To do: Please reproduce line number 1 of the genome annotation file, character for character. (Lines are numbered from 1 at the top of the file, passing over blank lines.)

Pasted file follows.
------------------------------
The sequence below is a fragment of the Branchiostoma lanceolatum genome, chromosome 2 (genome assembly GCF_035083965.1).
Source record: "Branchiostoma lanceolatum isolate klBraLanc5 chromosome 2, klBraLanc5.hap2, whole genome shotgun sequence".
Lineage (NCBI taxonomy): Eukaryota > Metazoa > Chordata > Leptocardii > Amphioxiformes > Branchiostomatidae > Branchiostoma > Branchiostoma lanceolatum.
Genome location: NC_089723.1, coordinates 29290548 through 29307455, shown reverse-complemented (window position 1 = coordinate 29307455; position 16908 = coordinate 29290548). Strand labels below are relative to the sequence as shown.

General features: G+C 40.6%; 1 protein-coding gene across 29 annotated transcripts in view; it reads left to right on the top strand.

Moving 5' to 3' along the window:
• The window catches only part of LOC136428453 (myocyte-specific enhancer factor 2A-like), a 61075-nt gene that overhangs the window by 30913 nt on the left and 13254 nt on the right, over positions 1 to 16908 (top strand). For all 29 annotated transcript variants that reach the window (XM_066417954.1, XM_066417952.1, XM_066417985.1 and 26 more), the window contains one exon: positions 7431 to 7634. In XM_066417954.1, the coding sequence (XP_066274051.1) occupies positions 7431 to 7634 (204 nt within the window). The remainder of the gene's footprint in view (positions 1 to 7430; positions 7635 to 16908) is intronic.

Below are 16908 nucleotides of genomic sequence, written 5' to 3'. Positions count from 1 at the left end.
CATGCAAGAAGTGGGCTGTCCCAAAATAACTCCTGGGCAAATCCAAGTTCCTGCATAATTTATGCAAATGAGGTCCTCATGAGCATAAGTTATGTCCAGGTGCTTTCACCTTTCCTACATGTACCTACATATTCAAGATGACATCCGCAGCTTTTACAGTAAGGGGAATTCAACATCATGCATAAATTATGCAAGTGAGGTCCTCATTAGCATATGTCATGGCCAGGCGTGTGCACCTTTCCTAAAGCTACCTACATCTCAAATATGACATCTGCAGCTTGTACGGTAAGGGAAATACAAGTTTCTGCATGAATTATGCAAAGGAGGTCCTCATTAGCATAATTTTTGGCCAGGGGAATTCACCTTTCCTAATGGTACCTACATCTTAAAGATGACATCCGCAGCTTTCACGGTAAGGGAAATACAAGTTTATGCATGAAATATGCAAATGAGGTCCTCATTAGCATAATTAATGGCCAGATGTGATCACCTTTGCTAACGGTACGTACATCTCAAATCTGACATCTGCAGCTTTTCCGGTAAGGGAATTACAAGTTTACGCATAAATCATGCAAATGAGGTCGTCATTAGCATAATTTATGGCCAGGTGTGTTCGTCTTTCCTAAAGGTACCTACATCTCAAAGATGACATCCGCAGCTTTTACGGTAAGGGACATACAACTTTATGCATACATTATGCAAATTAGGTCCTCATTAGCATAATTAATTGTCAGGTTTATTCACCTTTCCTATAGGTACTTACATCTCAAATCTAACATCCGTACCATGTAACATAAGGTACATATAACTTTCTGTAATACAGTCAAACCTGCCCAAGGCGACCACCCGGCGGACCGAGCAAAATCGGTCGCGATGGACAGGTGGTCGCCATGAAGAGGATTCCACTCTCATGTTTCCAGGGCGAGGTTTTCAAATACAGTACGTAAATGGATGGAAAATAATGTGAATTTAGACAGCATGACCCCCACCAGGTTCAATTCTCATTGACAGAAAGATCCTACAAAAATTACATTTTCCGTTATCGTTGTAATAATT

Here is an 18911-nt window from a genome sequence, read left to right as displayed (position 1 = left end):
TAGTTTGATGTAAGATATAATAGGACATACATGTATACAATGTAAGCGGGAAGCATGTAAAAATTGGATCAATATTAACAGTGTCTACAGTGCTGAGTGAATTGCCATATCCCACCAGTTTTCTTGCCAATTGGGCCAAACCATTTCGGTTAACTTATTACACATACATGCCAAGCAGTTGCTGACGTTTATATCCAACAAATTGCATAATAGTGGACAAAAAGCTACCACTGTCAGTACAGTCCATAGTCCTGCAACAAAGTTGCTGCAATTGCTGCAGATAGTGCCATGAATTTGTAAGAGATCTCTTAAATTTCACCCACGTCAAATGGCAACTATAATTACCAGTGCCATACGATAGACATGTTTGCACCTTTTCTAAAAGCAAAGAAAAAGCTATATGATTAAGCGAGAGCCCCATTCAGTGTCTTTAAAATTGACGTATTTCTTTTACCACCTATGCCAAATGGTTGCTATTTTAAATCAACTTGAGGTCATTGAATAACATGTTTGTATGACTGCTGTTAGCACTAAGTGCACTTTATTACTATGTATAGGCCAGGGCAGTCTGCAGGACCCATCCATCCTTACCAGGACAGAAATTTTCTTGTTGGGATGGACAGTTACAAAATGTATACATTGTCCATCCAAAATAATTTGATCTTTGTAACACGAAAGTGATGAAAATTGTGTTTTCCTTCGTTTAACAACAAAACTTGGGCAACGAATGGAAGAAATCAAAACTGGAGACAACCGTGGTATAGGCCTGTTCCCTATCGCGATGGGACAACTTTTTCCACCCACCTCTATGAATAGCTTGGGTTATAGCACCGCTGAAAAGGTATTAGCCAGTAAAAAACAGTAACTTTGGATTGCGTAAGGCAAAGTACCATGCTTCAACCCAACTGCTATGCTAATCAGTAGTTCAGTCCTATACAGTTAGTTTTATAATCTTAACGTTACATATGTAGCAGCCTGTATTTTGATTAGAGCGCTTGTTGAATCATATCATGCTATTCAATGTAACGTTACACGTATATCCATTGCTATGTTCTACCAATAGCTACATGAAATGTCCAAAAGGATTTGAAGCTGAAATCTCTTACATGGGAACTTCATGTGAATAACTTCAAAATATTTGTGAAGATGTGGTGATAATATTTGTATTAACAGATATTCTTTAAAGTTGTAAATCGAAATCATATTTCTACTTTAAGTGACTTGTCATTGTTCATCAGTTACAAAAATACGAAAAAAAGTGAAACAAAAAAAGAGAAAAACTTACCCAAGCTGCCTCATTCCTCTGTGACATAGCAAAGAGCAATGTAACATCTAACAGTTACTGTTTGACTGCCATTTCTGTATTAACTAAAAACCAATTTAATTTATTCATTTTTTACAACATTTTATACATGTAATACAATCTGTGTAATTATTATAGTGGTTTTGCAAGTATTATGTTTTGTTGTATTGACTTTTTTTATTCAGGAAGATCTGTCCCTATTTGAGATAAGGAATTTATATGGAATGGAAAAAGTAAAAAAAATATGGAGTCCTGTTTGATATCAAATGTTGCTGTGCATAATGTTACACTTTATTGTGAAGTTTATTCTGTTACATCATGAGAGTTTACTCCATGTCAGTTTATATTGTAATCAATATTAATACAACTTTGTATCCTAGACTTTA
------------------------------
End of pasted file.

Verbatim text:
The sequence below is a fragment of the Branchiostoma lanceolatum genome, chromosome 2 (genome assembly GCF_035083965.1).